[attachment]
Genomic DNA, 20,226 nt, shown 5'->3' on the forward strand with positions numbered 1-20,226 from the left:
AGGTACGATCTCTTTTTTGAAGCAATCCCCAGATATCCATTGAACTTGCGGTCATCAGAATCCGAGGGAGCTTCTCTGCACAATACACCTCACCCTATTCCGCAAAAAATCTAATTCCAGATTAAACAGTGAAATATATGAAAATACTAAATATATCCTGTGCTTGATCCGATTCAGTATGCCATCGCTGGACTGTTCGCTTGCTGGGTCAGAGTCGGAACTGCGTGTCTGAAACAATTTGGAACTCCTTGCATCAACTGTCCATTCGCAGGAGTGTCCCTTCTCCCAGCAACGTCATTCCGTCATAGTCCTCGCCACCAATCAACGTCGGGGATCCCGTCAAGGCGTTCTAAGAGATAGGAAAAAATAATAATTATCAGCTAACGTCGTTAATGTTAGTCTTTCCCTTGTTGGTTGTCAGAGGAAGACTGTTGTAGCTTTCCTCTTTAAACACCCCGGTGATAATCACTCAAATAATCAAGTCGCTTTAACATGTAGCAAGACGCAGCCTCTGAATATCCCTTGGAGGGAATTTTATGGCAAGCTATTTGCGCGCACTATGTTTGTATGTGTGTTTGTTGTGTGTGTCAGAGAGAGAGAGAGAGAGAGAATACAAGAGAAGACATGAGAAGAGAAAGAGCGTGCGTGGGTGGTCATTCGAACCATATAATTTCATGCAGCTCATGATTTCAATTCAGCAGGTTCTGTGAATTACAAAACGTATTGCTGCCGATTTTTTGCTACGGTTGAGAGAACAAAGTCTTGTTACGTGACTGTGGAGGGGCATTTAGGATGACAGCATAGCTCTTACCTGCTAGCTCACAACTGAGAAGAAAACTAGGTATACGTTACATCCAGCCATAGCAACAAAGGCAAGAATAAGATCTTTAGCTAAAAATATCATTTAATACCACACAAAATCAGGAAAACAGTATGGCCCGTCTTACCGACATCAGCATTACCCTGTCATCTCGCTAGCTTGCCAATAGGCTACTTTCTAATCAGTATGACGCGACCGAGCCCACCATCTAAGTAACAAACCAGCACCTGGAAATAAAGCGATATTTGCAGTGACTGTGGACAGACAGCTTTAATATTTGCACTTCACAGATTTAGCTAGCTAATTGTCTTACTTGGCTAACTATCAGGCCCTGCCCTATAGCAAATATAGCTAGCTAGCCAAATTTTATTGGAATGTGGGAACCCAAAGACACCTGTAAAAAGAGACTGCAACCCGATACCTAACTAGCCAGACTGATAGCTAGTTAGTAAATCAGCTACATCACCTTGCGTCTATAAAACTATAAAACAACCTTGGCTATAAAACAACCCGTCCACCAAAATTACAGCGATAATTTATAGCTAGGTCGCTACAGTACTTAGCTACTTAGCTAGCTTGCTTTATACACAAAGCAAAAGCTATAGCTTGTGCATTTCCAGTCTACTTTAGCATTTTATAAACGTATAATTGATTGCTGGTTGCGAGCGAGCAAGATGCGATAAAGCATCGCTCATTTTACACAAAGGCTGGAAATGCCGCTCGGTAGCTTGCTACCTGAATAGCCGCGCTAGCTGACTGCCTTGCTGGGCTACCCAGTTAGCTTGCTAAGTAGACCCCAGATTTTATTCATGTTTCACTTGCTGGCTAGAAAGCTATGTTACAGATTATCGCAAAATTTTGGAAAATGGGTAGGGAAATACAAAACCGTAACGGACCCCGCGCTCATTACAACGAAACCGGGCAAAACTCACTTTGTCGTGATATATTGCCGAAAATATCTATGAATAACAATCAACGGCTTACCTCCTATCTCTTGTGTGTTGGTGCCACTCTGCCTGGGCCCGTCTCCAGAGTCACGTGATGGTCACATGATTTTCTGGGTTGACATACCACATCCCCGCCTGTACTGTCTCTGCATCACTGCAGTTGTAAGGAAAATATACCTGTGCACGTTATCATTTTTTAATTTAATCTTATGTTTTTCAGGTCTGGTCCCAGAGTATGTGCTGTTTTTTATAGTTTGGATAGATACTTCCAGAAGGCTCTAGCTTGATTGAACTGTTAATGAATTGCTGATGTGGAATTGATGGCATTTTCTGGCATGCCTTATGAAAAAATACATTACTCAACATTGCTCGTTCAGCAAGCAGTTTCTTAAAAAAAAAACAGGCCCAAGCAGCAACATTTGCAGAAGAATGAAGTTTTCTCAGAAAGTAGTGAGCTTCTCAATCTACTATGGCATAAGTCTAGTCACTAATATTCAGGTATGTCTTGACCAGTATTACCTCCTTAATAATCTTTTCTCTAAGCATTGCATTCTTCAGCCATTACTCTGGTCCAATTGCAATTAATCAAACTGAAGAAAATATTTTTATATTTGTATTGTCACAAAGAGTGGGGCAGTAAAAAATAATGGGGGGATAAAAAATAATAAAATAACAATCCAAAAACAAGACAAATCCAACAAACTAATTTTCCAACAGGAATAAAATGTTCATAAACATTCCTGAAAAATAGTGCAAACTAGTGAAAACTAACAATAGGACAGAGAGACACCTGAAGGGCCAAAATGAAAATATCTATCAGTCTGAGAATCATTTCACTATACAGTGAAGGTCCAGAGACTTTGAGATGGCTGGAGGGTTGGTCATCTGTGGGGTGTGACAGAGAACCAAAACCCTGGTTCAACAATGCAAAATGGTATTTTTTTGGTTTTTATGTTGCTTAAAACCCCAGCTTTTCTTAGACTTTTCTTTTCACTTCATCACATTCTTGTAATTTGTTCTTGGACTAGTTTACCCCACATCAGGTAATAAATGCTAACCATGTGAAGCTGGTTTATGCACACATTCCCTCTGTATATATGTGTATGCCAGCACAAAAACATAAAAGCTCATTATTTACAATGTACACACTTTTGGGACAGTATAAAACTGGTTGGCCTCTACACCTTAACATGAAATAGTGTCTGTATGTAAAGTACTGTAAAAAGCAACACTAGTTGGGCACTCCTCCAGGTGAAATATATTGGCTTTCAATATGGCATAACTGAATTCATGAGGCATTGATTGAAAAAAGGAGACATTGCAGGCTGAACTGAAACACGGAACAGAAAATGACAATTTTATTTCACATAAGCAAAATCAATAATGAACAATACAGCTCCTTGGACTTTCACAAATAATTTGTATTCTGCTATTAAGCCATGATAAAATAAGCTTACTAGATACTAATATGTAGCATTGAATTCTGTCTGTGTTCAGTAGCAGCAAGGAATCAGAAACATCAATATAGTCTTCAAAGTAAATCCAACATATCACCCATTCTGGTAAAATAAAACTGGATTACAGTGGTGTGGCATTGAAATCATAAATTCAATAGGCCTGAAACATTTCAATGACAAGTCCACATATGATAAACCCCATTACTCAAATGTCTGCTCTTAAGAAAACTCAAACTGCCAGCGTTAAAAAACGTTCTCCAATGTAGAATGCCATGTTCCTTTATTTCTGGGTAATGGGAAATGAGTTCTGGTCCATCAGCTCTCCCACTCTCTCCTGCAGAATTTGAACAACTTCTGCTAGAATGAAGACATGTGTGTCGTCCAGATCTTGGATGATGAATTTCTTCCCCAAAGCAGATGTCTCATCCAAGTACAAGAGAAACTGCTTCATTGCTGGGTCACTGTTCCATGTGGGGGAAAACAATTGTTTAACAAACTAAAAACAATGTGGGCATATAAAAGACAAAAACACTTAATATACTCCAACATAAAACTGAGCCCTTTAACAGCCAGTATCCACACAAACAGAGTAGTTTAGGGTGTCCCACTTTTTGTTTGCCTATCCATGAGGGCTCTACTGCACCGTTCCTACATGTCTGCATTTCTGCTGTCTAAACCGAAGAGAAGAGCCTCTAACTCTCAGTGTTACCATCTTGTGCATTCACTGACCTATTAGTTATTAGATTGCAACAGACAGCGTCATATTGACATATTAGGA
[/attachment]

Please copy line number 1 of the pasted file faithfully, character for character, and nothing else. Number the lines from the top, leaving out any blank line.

Genomic DNA, 20,226 nt, shown 5'->3' on the forward strand with positions numbered 1-20,226 from the left: